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Steve Jones is the editor of SQLServerCentral.com and visits a wide variety of data related topics in his daily editorial. Steve has spent years working as a DBA and general purpose Windows administrator, primarily working with SQL Server since it was ported from Sybase in 1990. You can follow Steve on Twitter at twitter.com/way0utwest

Kindle Update - Samples

I like being able to view samples on my Kindle. It's one of the very neat features of the Kindle experience, kind of like spending 10 minutes in a bookstore reading the first chapter or so of a book. The advantage to me, however, is that I don't have to be at the bookstore.

Don't get me wrong, I like being at the bookstore, I appreciate the art of the covers, and there's something soothing about just browsing through a store, looking at what might be new. It's a much different experience than seeing the books listed on Amazon, and in many ways I prefer it.

But I often hear about books from people, and I don't necessarily remember those when I get to the bookstore. That's where the Kindle is outstanding.

As an example, I wrote an editorial on Trust a few weeks ago and someone responded with a recommendation for The Speed of Trust by Stephen Covey. At the time I was busy working along, answering posts, scheduling content, etc. and I didn't have time to read the sample that Amazon puts online, but I did have time to flip to Amazon and do the search for the book. Once I got there, I selected the Kindle edition, and I ended up with a page like this one:

kindlesample

On the right hand side, there's the "Try it Free" sample button, which I clicked, and it marked this book as a sample to send to my Kindle. The next time I turned the Wireless on my Kindle, which is something I do periodically, the sample downloaded to the device and appeared in my TOC.

I've done this with tons of books, and probably ended up buying 20-30% of them once I'd finished the sample.

What's convenient is that I can grab a series of sample and then read them when I have time. They drop into my list of books and I'll scan one when I have a few moments or I'm looking for something to read. That could be while traveling, waiting for the kids at the bus stop, or in bed at night. It's very convenient and I love that.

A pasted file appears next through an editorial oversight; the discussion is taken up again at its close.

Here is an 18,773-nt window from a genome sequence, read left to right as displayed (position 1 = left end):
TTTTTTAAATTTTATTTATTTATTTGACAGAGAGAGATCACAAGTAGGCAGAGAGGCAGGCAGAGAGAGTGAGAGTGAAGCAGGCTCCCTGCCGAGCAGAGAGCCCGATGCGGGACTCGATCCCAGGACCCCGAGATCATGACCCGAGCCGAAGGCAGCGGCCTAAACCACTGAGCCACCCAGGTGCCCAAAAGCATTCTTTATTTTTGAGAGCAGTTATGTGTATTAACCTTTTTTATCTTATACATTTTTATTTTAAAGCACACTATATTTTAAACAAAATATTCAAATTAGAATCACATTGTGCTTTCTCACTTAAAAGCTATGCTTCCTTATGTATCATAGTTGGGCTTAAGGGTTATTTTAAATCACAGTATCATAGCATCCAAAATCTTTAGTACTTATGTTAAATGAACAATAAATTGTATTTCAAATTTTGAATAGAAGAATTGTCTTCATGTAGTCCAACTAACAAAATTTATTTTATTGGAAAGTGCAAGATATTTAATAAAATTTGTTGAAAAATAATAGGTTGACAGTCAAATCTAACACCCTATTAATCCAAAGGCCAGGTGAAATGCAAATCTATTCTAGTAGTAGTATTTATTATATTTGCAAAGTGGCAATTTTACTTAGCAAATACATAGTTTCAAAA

Bad Samples

The downside of the samples is that each publisher appears to be building their own samples, or perhaps Amazon is just pushing out the first xx pages of content (or bytes). I'm not sure which, but the result is that the quality of samples varies greatly.

Most give me a chapter or two of the book, some have the copyright/title page/dedication/etc. in them, some don't. I got one sample for a kid's book for my daughter that was a title, copyright, and one page, so perhaps this was xx% of the book.

For the book above, however, I ended up with about 12 or 14 pages of quotes from various people that loved the book. It's the kind of stuff that's usually on the back of the book, a reference from various well known sources. That's OK, but between that, the title page, the introduction by Stephen Covey's father, the TOC, I got 3 pages of the forward by the author and that was it. I have no way of judging this book now.

I still might buy it, and likely if I think of it, I'll try to read a chapter the next time I hit Barnes and Noble, but this sample really turned me off.

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